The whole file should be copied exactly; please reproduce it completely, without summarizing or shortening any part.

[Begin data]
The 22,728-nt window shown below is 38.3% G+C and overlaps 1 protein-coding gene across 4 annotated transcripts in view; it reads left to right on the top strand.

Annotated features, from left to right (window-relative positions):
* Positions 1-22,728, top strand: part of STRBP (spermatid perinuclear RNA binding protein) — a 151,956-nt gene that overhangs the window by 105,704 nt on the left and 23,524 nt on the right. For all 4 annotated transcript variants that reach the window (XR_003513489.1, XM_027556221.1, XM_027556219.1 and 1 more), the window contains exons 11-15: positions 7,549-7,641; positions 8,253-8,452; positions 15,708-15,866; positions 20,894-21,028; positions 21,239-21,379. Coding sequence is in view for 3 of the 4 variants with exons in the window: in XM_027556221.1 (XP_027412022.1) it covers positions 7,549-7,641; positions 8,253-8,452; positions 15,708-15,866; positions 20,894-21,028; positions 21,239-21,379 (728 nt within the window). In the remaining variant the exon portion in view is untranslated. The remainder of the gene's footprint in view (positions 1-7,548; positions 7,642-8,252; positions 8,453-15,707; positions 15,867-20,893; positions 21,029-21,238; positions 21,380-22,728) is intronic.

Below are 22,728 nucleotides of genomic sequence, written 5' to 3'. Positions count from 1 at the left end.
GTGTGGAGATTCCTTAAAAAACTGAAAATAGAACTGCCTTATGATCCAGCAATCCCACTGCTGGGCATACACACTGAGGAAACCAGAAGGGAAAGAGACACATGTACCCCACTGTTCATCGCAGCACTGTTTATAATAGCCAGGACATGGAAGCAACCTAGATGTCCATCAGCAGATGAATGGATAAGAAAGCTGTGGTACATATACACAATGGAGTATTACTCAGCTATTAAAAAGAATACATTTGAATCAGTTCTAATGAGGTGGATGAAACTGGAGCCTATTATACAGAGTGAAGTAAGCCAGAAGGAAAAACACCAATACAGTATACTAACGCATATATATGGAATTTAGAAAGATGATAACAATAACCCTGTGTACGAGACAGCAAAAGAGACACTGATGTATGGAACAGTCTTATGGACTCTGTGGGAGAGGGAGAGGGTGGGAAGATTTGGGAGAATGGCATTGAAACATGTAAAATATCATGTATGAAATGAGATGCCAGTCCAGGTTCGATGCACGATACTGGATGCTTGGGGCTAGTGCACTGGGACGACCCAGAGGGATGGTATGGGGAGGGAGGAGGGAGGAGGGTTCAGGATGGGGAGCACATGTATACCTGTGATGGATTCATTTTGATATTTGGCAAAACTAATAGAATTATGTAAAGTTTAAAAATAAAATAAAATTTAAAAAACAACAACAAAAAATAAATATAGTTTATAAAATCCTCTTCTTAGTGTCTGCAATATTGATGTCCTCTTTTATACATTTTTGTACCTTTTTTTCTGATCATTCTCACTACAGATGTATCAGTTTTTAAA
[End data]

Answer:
The 22,728-nt window shown below is 38.3% G+C and overlaps 1 protein-coding gene across 4 annotated transcripts in view; it reads left to right on the top strand.

Annotated features, from left to right (window-relative positions):
* Positions 1-22,728, top strand: part of STRBP (spermatid perinuclear RNA binding protein) — a 151,956-nt gene that overhangs the window by 105,704 nt on the left and 23,524 nt on the right. For all 4 annotated transcript variants that reach the window (XR_003513489.1, XM_027556221.1, XM_027556219.1 and 1 more), the window contains exons 11-15: positions 7,549-7,641; positions 8,253-8,452; positions 15,708-15,866; positions 20,894-21,028; positions 21,239-21,379. Coding sequence is in view for 3 of the 4 variants with exons in the window: in XM_027556221.1 (XP_027412022.1) it covers positions 7,549-7,641; positions 8,253-8,452; positions 15,708-15,866; positions 20,894-21,028; positions 21,239-21,379 (728 nt within the window). In the remaining variant the exon portion in view is untranslated. The remainder of the gene's footprint in view (positions 1-7,548; positions 7,642-8,252; positions 8,453-15,707; positions 15,867-20,893; positions 21,029-21,238; positions 21,380-22,728) is intronic.

Below are 22,728 nucleotides of genomic sequence, written 5' to 3'. Positions count from 1 at the left end.
GTGTGGAGATTCCTTAAAAAACTGAAAATAGAACTGCCTTATGATCCAGCAATCCCACTGCTGGGCATACACACTGAGGAAACCAGAAGGGAAAGAGACACATGTACCCCACTGTTCATCGCAGCACTGTTTATAATAGCCAGGACATGGAAGCAACCTAGATGTCCATCAGCAGATGAATGGATAAGAAAGCTGTGGTACATATACACAATGGAGTATTACTCAGCTATTAAAAAGAATACATTTGAATCAGTTCTAATGAGGTGGATGAAACTGGAGCCTATTATACAGAGTGAAGTAAGCCAGAAGGAAAAACACCAATACAGTATACTAACGCATATATATGGAATTTAGAAAGATGATAACAATAACCCTGTGTACGAGACAGCAAAAGAGACACTGATGTATGGAACAGTCTTATGGACTCTGTGGGAGAGGGAGAGGGTGGGAAGATTTGGGAGAATGGCATTGAAACATGTAAAATATCATGTATGAAATGAGATGCCAGTCCAGGTTCGATGCACGATACTGGATGCTTGGGGCTAGTGCACTGGGACGACCCAGAGGGATGGTATGGGGAGGGAGGAGGGAGGAGGGTTCAGGATGGGGAGCACATGTATACCTGTGATGGATTCATTTTGATATTTGGCAAAACTAATAGAATTATGTAAAGTTTAAAAATAAAATAAAATTTAAAAAACAACAACAAAAAATAAATATAGTTTATAAAATCCTCTTCTTAGTGTCTGCAATATTGATGTCCTCTTTTATACATTTTTGTACCTTTTTTTCTGATCATTCTCACTACAGATGTATCAGTTTTTAAA